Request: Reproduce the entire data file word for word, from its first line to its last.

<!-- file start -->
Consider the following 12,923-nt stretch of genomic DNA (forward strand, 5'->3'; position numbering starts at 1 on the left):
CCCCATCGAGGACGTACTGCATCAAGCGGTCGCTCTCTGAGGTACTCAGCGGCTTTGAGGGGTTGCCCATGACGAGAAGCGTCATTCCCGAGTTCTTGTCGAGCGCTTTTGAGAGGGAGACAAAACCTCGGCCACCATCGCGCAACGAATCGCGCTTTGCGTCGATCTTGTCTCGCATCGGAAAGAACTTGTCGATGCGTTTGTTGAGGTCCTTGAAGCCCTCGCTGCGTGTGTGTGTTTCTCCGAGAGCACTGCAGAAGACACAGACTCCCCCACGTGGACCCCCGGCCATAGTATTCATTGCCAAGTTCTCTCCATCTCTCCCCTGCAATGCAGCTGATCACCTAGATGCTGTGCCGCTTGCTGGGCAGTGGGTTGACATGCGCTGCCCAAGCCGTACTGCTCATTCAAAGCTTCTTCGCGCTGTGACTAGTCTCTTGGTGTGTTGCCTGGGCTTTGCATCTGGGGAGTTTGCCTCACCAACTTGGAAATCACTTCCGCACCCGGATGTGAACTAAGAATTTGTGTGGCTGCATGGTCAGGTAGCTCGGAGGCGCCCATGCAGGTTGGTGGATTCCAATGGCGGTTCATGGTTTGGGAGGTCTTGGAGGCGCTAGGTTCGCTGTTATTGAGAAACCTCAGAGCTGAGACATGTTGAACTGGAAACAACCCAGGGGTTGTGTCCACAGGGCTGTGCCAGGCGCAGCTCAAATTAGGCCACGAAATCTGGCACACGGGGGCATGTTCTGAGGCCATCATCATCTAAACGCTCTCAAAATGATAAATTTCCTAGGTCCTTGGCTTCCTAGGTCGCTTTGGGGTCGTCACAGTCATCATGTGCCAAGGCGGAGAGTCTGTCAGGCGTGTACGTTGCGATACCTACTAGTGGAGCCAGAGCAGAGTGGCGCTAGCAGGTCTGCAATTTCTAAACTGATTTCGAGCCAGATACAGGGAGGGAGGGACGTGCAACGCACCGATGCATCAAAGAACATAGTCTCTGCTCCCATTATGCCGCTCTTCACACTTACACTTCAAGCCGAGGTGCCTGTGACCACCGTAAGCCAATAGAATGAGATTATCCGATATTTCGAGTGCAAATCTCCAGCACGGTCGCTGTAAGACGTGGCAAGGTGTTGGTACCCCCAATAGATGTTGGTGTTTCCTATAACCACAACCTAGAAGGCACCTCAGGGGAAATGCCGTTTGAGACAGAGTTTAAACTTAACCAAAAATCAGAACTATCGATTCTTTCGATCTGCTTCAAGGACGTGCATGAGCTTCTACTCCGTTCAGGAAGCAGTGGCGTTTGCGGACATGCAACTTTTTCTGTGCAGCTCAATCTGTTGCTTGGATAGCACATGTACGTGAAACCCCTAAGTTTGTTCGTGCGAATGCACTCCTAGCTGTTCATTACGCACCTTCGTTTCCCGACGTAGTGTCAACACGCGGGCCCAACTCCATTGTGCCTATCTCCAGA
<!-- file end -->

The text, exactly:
Consider the following 12,923-nt stretch of genomic DNA (forward strand, 5'->3'; position numbering starts at 1 on the left):
CCCCATCGAGGACGTACTGCATCAAGCGGTCGCTCTCTGAGGTACTCAGCGGCTTTGAGGGGTTGCCCATGACGAGAAGCGTCATTCCCGAGTTCTTGTCGAGCGCTTTTGAGAGGGAGACAAAACCTCGGCCACCATCGCGCAACGAATCGCGCTTTGCGTCGATCTTGTCTCGCATCGGAAAGAACTTGTCGATGCGTTTGTTGAGGTCCTTGAAGCCCTCGCTGCGTGTGTGTGTTTCTCCGAGAGCACTGCAGAAGACACAGACTCCCCCACGTGGACCCCCGGCCATAGTATTCATTGCCAAGTTCTCTCCATCTCTCCCCTGCAATGCAGCTGATCACCTAGATGCTGTGCCGCTTGCTGGGCAGTGGGTTGACATGCGCTGCCCAAGCCGTACTGCTCATTCAAAGCTTCTTCGCGCTGTGACTAGTCTCTTGGTGTGTTGCCTGGGCTTTGCATCTGGGGAGTTTGCCTCACCAACTTGGAAATCACTTCCGCACCCGGATGTGAACTAAGAATTTGTGTGGCTGCATGGTCAGGTAGCTCGGAGGCGCCCATGCAGGTTGGTGGATTCCAATGGCGGTTCATGGTTTGGGAGGTCTTGGAGGCGCTAGGTTCGCTGTTATTGAGAAACCTCAGAGCTGAGACATGTTGAACTGGAAACAACCCAGGGGTTGTGTCCACAGGGCTGTGCCAGGCGCAGCTCAAATTAGGCCACGAAATCTGGCACACGGGGGCATGTTCTGAGGCCATCATCATCTAAACGCTCTCAAAATGATAAATTTCCTAGGTCCTTGGCTTCCTAGGTCGCTTTGGGGTCGTCACAGTCATCATGTGCCAAGGCGGAGAGTCTGTCAGGCGTGTACGTTGCGATACCTACTAGTGGAGCCAGAGCAGAGTGGCGCTAGCAGGTCTGCAATTTCTAAACTGATTTCGAGCCAGATACAGGGAGGGAGGGACGTGCAACGCACCGATGCATCAAAGAACATAGTCTCTGCTCCCATTATGCCGCTCTTCACACTTACACTTCAAGCCGAGGTGCCTGTGACCACCGTAAGCCAATAGAATGAGATTATCCGATATTTCGAGTGCAAATCTCCAGCACGGTCGCTGTAAGACGTGGCAAGGTGTTGGTACCCCCAATAGATGTTGGTGTTTCCTATAACCACAACCTAGAAGGCACCTCAGGGGAAATGCCGTTTGAGACAGAGTTTAAACTTAACCAAAAATCAGAACTATCGATTCTTTCGATCTGCTTCAAGGACGTGCATGAGCTTCTACTCCGTTCAGGAAGCAGTGGCGTTTGCGGACATGCAACTTTTTCTGTGCAGCTCAATCTGTTGCTTGGATAGCACATGTACGTGAAACCCCTAAGTTTGTTCGTGCGAATGCACTCCTAGCTGTTCATTACGCACCTTCGTTTCCCGACGTAGTGTCAACACGCGGGCCCAACTCCATTGTGCCTATCTCCAGA